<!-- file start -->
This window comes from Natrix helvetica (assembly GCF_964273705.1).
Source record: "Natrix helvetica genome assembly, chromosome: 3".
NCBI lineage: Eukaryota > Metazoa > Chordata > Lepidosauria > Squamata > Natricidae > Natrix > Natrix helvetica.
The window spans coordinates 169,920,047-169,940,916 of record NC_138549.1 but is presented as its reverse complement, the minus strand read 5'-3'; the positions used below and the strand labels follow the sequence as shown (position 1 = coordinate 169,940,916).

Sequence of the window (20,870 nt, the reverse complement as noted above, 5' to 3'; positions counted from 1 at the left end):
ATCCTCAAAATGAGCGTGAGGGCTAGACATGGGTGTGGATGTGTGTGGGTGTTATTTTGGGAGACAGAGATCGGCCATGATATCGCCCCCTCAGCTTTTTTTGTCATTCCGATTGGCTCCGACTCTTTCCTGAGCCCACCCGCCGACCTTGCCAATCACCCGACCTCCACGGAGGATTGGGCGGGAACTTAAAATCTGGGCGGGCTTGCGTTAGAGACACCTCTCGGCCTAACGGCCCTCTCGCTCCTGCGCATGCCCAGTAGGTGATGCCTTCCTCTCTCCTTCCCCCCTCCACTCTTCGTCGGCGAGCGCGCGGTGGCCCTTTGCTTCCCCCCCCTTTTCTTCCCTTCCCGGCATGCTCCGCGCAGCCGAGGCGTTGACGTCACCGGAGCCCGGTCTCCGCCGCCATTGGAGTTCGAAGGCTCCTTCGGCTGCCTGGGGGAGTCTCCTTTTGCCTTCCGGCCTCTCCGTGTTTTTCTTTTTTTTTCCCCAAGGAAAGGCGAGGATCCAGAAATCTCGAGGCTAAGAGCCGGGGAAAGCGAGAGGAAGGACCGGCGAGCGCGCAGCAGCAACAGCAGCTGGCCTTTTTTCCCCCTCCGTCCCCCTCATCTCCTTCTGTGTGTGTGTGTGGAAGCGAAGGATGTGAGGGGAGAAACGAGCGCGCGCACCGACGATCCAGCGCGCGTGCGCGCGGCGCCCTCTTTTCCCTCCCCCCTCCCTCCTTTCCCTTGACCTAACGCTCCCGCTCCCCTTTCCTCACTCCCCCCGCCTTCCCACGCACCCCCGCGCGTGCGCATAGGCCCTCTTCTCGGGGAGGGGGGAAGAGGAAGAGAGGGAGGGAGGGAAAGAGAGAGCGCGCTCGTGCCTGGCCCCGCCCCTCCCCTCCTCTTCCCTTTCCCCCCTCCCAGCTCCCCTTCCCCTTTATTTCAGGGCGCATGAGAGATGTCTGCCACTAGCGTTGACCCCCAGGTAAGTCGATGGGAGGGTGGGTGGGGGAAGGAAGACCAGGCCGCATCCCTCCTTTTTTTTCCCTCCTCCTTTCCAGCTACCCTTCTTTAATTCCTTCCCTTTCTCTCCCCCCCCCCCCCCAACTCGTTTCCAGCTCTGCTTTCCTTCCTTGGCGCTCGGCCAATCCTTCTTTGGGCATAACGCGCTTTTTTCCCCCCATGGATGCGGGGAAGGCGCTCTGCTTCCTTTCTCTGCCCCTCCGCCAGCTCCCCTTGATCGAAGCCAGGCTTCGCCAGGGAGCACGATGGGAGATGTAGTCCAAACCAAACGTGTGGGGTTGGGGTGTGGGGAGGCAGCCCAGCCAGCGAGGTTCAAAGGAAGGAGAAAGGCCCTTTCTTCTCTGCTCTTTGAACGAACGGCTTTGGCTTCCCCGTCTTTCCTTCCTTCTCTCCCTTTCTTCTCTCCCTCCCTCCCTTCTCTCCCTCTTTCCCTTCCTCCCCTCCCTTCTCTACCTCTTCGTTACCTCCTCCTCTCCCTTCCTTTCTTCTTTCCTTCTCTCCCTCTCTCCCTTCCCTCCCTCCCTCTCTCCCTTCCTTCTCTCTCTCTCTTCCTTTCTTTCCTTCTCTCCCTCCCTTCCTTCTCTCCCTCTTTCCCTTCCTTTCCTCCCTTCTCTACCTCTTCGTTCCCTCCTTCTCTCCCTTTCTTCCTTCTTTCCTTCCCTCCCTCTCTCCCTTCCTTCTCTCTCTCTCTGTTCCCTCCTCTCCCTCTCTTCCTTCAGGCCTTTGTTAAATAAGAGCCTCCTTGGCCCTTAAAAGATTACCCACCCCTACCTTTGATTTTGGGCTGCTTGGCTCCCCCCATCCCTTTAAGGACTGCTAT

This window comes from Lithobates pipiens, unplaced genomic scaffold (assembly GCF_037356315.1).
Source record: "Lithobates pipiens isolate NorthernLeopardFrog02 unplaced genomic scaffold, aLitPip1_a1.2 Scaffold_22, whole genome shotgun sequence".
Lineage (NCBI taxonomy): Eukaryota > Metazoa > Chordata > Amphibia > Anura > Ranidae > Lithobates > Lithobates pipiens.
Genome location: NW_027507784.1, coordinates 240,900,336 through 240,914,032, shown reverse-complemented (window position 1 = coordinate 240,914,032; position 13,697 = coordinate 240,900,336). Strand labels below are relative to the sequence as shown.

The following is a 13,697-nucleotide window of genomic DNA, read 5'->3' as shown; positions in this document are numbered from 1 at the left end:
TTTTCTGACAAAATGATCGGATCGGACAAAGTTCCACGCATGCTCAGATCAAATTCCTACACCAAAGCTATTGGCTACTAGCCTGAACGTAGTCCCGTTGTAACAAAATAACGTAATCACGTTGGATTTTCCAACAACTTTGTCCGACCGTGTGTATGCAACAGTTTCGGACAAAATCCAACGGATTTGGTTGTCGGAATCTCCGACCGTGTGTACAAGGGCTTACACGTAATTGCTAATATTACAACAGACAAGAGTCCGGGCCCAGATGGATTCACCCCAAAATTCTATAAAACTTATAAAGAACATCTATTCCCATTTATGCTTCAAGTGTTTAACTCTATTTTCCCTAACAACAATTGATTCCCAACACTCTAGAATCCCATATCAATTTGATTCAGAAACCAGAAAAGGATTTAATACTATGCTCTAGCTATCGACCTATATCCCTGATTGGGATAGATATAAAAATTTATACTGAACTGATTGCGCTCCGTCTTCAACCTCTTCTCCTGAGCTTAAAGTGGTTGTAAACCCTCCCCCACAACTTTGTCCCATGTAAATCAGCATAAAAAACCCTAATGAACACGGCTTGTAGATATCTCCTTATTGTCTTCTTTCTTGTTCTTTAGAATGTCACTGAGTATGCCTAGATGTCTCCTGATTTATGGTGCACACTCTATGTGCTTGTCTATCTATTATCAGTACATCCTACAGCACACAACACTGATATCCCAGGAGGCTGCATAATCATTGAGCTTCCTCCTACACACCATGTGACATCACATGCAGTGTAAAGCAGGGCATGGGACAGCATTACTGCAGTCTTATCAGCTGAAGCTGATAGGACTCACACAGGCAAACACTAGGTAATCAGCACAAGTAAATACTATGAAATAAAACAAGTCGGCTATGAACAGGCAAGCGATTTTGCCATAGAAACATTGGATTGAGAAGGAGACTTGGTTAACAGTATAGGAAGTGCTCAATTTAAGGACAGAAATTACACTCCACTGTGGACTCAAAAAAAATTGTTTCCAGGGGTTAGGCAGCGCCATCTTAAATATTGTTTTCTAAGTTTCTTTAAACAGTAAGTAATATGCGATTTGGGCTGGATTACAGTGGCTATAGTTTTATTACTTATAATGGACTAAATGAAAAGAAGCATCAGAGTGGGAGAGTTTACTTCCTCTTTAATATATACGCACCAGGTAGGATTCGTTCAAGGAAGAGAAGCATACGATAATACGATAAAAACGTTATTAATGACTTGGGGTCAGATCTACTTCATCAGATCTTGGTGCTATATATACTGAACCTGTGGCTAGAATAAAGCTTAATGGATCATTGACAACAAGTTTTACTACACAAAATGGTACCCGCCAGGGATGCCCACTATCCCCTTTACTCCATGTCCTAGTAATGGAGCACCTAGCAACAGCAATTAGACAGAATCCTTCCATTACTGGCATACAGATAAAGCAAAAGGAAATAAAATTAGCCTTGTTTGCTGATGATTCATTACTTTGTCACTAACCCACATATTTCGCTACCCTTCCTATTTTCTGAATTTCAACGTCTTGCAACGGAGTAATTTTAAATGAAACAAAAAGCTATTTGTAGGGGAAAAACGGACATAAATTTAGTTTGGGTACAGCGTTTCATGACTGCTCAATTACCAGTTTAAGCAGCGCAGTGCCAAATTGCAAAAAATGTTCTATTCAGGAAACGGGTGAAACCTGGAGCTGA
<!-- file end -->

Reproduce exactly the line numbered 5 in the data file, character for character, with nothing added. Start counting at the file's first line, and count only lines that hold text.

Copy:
Sequence of the window (20,870 nt, the reverse complement as noted above, 5' to 3'; positions counted from 1 at the left end):